Etymology
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Words related to chalk

calcareous (adj.)

also calcarious, "of the nature of lime, containing lime, chalky," 1670s, from Latin calcarius "of lime, pertaining to lime," from calx (genitive calcis) "lime, limestone" (see chalk (n.)).

The spelling in -eous, which appeared about 1790, is erroneous, influenced by words in -eous from Latin -eus. The etymological sense of calcar-eous would be 'of the nature of a spur.' [OED]
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calcify (v.)
"become hardened like bone," 1785 (implied in calcified), from French calcifier, from stem of Latin calcem "lime" (see chalk (n.)) + -fy. Related: Calcifying; calcification.
calcite (n.)
crystalline calcium carbonate, 1849, from German Calcit, coined by Austrian mineralogist Wilhelm Karl von Hardinger (1795-1871) from Latin calx (genitive calcis) "lime" (see chalk (n.)) + mineral suffix -ite (2) (German -it).
calcium (n.)

metallic element, coined 1808 by English chemist Sir Humphry Davy, who first succeeded in isolating it, from Latin calx (genitive calcis) "limestone" (see chalk (n.)) + metallic element ending -ium. Related: Calcic.

calculation (n.)

late 14c., "art, manner, or practice of computing by numbers," also "the process of making a horoscope," from Late Latin calculationem (nominative calculatio) "a computation, calculation, reckoning," noun of action from past-participle stem of calculare "to reckon, compute," from Latin calculus "reckoning, account," originally "pebble used in counting," diminutive of calx (genitive calcis) "limestone" (see chalk (n.)). From early 15c. as "the result of reckoning, the solution for a problem."

calculous (adj.)
c. 1600, "of or pertaining to a bodily concretion;" 1670s, "stony, stone-like;" from Latin calculosus and (in the medical sense) directly from calculus "a pebble," diminutive of calx (genitive calcis) "limestone" (see chalk (n.)).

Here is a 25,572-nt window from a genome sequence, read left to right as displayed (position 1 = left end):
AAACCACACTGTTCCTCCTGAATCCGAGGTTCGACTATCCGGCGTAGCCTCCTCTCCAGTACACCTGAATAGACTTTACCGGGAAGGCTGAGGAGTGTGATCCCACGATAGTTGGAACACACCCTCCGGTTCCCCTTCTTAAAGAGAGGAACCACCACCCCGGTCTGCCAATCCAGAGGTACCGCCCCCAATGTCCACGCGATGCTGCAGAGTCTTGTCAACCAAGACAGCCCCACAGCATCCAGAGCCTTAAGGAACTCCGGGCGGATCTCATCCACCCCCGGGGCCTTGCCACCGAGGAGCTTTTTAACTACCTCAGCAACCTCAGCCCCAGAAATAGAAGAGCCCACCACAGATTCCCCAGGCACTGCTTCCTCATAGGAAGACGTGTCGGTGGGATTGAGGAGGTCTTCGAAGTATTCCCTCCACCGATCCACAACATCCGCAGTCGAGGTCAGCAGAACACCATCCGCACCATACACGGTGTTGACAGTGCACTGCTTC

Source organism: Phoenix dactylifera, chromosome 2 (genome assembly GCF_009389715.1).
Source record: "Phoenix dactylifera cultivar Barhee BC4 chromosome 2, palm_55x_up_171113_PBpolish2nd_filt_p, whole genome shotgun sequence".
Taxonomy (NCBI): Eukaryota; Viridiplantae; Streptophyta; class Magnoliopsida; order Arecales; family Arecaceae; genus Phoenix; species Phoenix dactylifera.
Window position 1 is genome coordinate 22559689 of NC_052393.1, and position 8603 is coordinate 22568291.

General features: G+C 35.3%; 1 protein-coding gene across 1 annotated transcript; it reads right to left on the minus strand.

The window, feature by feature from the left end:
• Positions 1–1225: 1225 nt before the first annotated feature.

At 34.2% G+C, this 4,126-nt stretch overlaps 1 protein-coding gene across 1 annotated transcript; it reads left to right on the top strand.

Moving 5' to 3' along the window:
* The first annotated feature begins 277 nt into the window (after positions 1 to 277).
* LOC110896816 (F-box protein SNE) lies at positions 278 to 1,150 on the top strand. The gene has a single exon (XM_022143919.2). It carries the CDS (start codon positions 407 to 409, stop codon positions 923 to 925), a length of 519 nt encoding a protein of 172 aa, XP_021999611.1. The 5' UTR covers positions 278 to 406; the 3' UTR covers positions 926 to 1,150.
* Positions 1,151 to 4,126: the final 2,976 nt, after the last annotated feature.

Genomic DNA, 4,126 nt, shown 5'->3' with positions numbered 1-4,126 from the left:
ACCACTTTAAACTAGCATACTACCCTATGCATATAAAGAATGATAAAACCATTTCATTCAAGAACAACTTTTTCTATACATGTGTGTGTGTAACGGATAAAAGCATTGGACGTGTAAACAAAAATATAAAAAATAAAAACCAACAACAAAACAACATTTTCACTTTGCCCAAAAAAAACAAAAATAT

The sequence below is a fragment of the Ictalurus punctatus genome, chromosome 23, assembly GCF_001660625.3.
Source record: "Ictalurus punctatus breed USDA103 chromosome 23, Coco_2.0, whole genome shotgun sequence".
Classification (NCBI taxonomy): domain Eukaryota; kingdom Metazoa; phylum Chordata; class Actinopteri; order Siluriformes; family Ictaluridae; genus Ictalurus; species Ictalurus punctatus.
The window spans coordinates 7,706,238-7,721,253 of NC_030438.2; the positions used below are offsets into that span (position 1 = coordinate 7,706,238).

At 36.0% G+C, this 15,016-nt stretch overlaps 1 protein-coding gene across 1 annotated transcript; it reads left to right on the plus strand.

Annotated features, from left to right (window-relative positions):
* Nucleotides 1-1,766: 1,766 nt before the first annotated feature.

calculus (n.)
mathematical method of treating problems by the use of a system of algebraic notation, 1660s, from Latin calculus "reckoning, account," originally "pebble used as a reckoning counter," diminutive of calx (genitive calcis) "limestone" (see chalk (n.)). Modern mathematical sense is a shortening of differential calculus.

In medicine, the word also has been used from 1732 to mean kidney stones, etc., then generally for "concretion occurring accidentally in the animal body," such as dental plaque.
caliche (n.)
sodium nitrate deposits in Chile and Peru, 1858, from South American Spanish, from Spanish caliche "pebble accidentally enclosed in a brick; flake of lime," from Latin calx "limestone, pebble" (see chalk (n.)).
caulk (v.)

late 14c., "to stop up crevices or cracks," from Old North French cauquer, from Late Latin calicare "to stop up chinks with lime," from Latin calx (2) "lime, limestone" (see chalk (n.)). Original sense is nautical, in reference to making ships watertight by driving oakum into the seams. Related: Caulked; caulking. As a noun, "caulking material," by 1980 (caulking in this sense was used from 1743). Related: Caulker.

chalkboard (n.)

also chalk-board, "board meant to be written on with chalk," 1816, from chalk (n.) + board (n.1).